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Debussy plays Debussy – Clair de Lune (1913)

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Debussy plays Debussy – Clair de Lune (1913)

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Claude-Achille Debussy – Clair de Lune (Mondglanz, Mondschein, Moonlight), Suite Bergamasque, Debussy, piano.

The Suite bergamasque was first composed in 1890-1905. “Claude Debussy Plays His Finest Works” Claude Debussy, Piano Roll, 1913.

From 1903 to 1913, Claude Debussy recorded several of his own pieces on piano rolls. Debussy was delighted with the reproduction quality, saying in a letter to Edwin Welte: “It is impossible to attain a greater perfection of reproduction than that of the Welte apparatus. I am happy to assure you in these lines of my astonishment and admiration of what I heard. I am, Dear Sir, Yours Faithfully, Claude Debussy.”

More than one century old, these recordings allow us to listen to the great composer playing his own works. Debussy made his last recordings when he was 52 years old and suffering from cancer, in 1913. He died less than five years later, on March 25, 1918.

Rolls for the reproducing piano were generally made from the recorded performances of famous musicians. Typically, a pianist would sit at a specially designed recording piano, and the pitch and duration of any notes played would be either marked or perforated on a blank roll, together with the duration of the sustaining and soft pedal.

Reproducing pianos can also re-create the dynamics of a pianist’s performance by means of specially encoded control perforations placed towards the edges of a music roll, but this coding was never recorded automatically.

Different companies had different ways of notating dynamics, some technically advanced (though not necessarily more effective), some secret, and some dependent entirely on a recording producer’s handwritten notes, but in all cases these dynamic hieroglyphics had to be skillfully converted into the specialized perforated codes needed by the different types of instrument.

The playing of many pianists and composers is preserved on reproducing piano roll. Gustav Mahler, Camille Saint-Saëns, Edvard Grieg, Teresa Carreño, Claude Debussy, Manuel de Falla, Scott Joplin, Sergei Rachmaninoff, Sergei Prokofiev, Alexander Scriabin, Jelly Roll Morton and George Gershwin are amongst the composers and pianists who have had their performances recorded in this way.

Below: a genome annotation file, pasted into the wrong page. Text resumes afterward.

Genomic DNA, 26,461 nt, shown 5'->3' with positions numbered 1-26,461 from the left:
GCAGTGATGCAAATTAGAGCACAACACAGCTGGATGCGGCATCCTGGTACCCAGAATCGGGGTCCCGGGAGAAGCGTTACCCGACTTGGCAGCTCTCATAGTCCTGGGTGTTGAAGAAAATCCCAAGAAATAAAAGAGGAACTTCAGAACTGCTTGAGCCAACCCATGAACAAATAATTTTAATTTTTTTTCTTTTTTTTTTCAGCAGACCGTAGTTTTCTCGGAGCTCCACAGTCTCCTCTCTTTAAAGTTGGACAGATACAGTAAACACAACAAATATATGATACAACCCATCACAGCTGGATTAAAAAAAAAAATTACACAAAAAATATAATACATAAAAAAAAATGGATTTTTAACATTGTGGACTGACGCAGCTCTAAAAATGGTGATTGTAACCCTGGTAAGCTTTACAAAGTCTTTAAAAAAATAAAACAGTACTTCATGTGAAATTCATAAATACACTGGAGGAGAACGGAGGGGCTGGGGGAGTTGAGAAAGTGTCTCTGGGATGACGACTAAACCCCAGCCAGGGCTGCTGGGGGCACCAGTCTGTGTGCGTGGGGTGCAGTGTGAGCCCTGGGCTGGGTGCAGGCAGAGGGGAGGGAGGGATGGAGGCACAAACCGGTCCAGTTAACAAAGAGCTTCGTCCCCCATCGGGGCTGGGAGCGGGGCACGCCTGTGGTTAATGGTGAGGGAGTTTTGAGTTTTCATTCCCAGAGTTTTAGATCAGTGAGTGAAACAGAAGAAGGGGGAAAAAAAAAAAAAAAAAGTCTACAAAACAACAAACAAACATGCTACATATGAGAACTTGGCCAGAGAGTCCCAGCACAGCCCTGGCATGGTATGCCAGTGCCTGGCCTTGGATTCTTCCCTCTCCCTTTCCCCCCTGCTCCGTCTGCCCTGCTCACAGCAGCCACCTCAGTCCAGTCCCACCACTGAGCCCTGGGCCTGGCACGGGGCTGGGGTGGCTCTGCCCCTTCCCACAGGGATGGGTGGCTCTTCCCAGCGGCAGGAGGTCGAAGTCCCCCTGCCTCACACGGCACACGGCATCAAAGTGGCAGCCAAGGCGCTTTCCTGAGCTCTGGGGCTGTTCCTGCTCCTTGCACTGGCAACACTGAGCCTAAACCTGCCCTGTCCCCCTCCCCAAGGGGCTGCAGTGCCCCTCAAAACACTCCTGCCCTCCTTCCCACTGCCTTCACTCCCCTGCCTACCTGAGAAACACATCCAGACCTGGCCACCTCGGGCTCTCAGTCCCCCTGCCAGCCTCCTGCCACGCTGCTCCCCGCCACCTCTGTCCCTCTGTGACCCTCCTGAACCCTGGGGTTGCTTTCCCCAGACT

Claude Debussy’s famous Clair de lune is the third piece of the Suite bergamasque for piano, a work whose title was chosen as much for its composer’s love of the word-sounds as for its Renaissance implications (though the work can rightly be described as something of a tribute to the French harpsichordists of olden days).

The D flat major of Clair de lune is perfectly chosen, the gleaming melody in parallel thirds (con sordina, Debussy requests) expertly balanced by the beautifully dissonant tempo rubato that follows it. During the un poco mosso middle section of Clair de lune, the music swells far past the pianissimo of the opening, and in its climax one might say that the young composer has crafted more of sunlight than of moonlight; the incessant arpeggios may well be overdone, but one can cherish them all the same.

Little wisps of these arpeggios find their way over into the reprise of the opening music, and the rolling tones of the middle section are given a few measures to plead their case once more before the final chromatic cadence, a moment of absolute tranquility, is made.

Clair de Lune is a French poem written by Paul Verlaine in the year 1869. It is the inspiration for the third and most famous movement of Debussy’s 1890 Suite bergamasque of the same name. ‘Clair de lune’ (‘Moonlight’) is from Verlaine’s early collection Fêtes galantes (Gallant Parties, 1869).

Clair de Lune by Paul Verlaine

Clair de lune” (English “Moonlight”) is a poem written by French poet Paul Verlaine in 1869. It is the inspiration for the third and most famous movement of Claude Debussy‘s 1890 Suite bergamasque. Debussy also made two settings of the poem for voice and piano accompaniment. The poem has also been set to music by Gabriel Fauré, Louis Vierne and Josef Szulc.

Votre âme est un paysage choisi
Que vont charmant masques et bergamasques
Jouant du luth et dansant et quasi
Tristes sous leurs déguisements fantasques.

Tout en chantant sur le mode mineur
L’amour vainqueur et la vie opportune
Ils n’ont pas l’air de croire à leur bonheur
Et leur chanson se mêle au clair de lune,

Au calme clair de lune triste et beau,
Qui fait rêver les oiseaux dans les arbres
Et sangloter d’extase les jets d’eau,
Les grands jets d’eau sveltes parmi les marbres.

Your soul is a chosen landscape
Where charming masquerades and dancers are promenading,
Playing the lute and dancing, and almost
Sad beneath their fantastic disguises.

While singing in a minor key
Of victorious love, and the pleasant life
They seem not to believe in their own happiness
And their song blends with the light of the moon,

With the sad and beautiful light of the moon,
Which sets the birds in the trees dreaming,
And makes the fountains sob with ecstasy,
The slender water streams among the marble statues.